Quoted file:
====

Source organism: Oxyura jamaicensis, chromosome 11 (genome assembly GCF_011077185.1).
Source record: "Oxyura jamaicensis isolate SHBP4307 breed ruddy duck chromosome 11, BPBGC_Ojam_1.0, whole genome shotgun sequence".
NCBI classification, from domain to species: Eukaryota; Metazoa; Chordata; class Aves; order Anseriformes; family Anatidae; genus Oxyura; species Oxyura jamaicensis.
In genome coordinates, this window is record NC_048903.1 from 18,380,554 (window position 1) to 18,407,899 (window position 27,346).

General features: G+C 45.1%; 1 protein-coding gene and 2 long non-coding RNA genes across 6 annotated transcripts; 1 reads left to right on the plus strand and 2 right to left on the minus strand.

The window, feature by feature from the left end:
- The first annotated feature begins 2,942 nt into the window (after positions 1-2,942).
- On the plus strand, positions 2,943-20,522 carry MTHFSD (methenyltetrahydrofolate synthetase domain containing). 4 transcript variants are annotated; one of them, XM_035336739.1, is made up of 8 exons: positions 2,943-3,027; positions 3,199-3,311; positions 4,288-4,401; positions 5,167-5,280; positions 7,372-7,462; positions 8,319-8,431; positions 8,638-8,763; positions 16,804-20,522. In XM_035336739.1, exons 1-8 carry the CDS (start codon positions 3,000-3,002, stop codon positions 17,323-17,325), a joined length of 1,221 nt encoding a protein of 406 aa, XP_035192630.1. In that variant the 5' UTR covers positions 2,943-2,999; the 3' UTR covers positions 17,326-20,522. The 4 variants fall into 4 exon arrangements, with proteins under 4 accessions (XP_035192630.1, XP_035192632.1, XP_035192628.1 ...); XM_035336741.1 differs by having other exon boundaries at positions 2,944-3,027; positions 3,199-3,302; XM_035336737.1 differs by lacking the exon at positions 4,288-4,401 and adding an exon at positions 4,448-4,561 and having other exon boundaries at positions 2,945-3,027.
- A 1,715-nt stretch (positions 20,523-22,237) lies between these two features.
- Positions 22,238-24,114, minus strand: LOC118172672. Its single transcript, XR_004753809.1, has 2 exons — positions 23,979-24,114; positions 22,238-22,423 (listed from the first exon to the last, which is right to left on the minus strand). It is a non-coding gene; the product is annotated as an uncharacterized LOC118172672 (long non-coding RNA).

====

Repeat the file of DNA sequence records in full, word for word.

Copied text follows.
Source organism: Oxyura jamaicensis, chromosome 11 (genome assembly GCF_011077185.1).
Source record: "Oxyura jamaicensis isolate SHBP4307 breed ruddy duck chromosome 11, BPBGC_Ojam_1.0, whole genome shotgun sequence".
NCBI classification, from domain to species: Eukaryota; Metazoa; Chordata; class Aves; order Anseriformes; family Anatidae; genus Oxyura; species Oxyura jamaicensis.
In genome coordinates, this window is record NC_048903.1 from 18,380,554 (window position 1) to 18,407,899 (window position 27,346).

General features: G+C 45.1%; 1 protein-coding gene and 2 long non-coding RNA genes across 6 annotated transcripts; 1 reads left to right on the plus strand and 2 right to left on the minus strand.

The window, feature by feature from the left end:
- The first annotated feature begins 2,942 nt into the window (after positions 1-2,942).
- On the plus strand, positions 2,943-20,522 carry MTHFSD (methenyltetrahydrofolate synthetase domain containing). 4 transcript variants are annotated; one of them, XM_035336739.1, is made up of 8 exons: positions 2,943-3,027; positions 3,199-3,311; positions 4,288-4,401; positions 5,167-5,280; positions 7,372-7,462; positions 8,319-8,431; positions 8,638-8,763; positions 16,804-20,522. In XM_035336739.1, exons 1-8 carry the CDS (start codon positions 3,000-3,002, stop codon positions 17,323-17,325), a joined length of 1,221 nt encoding a protein of 406 aa, XP_035192630.1. In that variant the 5' UTR covers positions 2,943-2,999; the 3' UTR covers positions 17,326-20,522. The 4 variants fall into 4 exon arrangements, with proteins under 4 accessions (XP_035192630.1, XP_035192632.1, XP_035192628.1 ...); XM_035336741.1 differs by having other exon boundaries at positions 2,944-3,027; positions 3,199-3,302; XM_035336737.1 differs by lacking the exon at positions 4,288-4,401 and adding an exon at positions 4,448-4,561 and having other exon boundaries at positions 2,945-3,027.
- A 1,715-nt stretch (positions 20,523-22,237) lies between these two features.
- Positions 22,238-24,114, minus strand: LOC118172672. Its single transcript, XR_004753809.1, has 2 exons — positions 23,979-24,114; positions 22,238-22,423 (listed from the first exon to the last, which is right to left on the minus strand). It is a non-coding gene; the product is annotated as an uncharacterized LOC118172672 (long non-coding RNA).